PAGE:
1. I still like the idea about the development of logic partly being a sort of natural selectoin on transitions among propositions’ truth values (and by ‘proposition’, I should again stress I don’t mean brain states or mental states, but the content of public linguistic strings). Something just seems right about this, and the idea that logic is a public scaffolding that acts kind of like cognitive prescription lenses that help us steer clear of traps that our natural cognitive engine leads us toward.

This would probably be fun to model with a kind of monte-carlo

simulation with little agents running around stringing sentences

together–we could see what kinds of logics emerge in different types

of modelled environments, that sort of thing (and run the simulation in

a world in which all the agents assign three truth values to

propositions).

2. When I use the term ‘logic’ do I mean axiomatized logic? I think I was ambiguous about this. In one sense, yes, because I think we likely groomed our ‘therefore’ habits well before people axiomatized. Heck, people today groom such habits who have no idea of axiomatic systems (For that matter, you could teach an entire course in logic without ever giving axioms). But then there are the fully developed axiomatized systems of logic also. I need to be more clear about what I mean by ‘logic’. Most people don’t even have ‘material implication’ in the center of their web of belief–only a few highly educated people are afflicted with such ideas. Perhaps most westerners have a law of noncontradiction as a pretty central guiding ideal, though. Even Rush Limbaugh implicitly uses it.

As far as how the two logics are related, it seems reasonable to claim that axiomatized logic grew out of the history of linguistic grooming. Indeed, logic seems to be a formal model of implicit logical practices. (Am I turning into Brandom?)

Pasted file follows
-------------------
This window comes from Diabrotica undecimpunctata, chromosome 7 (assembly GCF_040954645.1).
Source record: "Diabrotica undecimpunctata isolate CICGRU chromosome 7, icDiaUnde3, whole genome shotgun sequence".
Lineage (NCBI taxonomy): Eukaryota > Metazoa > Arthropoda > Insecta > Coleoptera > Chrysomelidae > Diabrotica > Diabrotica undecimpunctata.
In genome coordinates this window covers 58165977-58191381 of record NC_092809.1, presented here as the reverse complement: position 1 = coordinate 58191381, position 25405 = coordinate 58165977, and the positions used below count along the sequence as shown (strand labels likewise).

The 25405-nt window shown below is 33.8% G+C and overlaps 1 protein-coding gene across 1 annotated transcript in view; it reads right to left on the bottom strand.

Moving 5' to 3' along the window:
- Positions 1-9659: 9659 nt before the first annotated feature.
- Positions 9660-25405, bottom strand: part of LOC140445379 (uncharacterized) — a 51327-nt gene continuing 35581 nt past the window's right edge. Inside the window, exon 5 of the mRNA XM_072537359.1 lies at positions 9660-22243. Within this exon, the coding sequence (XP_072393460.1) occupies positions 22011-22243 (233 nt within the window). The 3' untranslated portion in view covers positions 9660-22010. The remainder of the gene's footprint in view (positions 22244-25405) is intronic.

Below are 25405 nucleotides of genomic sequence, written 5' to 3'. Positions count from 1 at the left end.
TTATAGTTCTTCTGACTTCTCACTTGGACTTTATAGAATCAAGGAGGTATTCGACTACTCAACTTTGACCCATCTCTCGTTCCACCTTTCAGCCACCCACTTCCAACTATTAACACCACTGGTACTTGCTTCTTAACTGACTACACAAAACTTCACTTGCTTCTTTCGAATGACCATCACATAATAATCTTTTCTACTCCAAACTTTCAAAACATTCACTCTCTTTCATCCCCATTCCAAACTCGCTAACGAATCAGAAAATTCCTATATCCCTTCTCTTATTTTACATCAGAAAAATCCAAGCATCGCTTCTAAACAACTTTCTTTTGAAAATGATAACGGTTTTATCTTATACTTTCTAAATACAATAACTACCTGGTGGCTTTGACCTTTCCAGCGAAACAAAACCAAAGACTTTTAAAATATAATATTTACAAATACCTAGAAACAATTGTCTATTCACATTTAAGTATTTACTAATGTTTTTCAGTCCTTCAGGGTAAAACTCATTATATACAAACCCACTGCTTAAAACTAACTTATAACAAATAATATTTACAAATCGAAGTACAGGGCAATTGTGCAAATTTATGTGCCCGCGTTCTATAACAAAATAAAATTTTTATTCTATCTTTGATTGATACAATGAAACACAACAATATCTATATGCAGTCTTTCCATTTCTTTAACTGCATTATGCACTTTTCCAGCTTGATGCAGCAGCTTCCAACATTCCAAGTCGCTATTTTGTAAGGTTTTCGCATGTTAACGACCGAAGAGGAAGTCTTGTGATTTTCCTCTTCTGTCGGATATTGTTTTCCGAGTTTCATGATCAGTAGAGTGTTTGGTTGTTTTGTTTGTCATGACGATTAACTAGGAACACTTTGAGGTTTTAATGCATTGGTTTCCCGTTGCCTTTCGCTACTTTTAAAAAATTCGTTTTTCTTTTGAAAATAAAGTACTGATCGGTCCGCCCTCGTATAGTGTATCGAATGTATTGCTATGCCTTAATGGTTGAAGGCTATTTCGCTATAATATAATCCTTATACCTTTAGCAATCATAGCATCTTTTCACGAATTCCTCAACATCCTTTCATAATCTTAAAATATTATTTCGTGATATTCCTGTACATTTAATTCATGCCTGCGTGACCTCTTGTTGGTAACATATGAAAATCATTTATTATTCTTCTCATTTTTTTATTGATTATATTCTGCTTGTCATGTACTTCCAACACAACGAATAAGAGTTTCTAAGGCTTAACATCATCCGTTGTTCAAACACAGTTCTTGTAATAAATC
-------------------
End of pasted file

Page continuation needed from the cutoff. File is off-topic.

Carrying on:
3. But, as Greg asks, does the above (1) necessarily imply that logic is revisable? Well, if we are talking about an axiomatized system, you could just say “That is logic L1, and we will not revise it no matter how the world is. It can include A–>B, B, therefore A as a basic rule of inference and it might not work very well, but once L1 is fixed, that’s it.” I would be fine with that, but it would be sort of a strange bullet to bite.

Does it imply that logic in the broader sense is revisable? In some sense, yes. If an ur-community of ‘therefore’ users employed the inference rule of affirming the consequent, treating it as valid, and then discovered that there were times when this didn’t work, they would revise their set of accepted inference rules by eliminating that rule. So the whole point is that the inference rules we have are the product of such a selection process. But what about the inference rules we have now? How ever could we imagine a case where A implies A is not a valid inference? How do we know when we have hit upon the right rules? Is there any way to check a rule to see if it is immune to revision?

Sure, we can incorporate it into some formal system, prove the completeness of this formal model of the folksy logic, and then sort of seal off the system from revision, resting comfortably in our knowledge that all and only true statements in the system are provable. But now we have once again moved away from logical truths as taken by the folk, by the web of belief of everyone that matters (i.e., nonacademics), moved away from the model the development of logic, and gone back to doing logic ourselves, giving a sterilized model of a subset of ordinary logical language.

I think there is not much else we can do. If I say we should just stick to studying folk logic, then it seems there is no way to prove that some rule can never be revised (since such a proof would require some sort of general abstract logic). Plus, why should I really complain, since formal logic likely started out simply as a model of the logic already being used by some people? And it’s not like logicians are insensitive to the folk. Predicates like ‘is greater than’ which add an ordering to numbers are really attempts to capture a concept (an ordering, which has certain transitivity properties) that was long in use by mathematicians.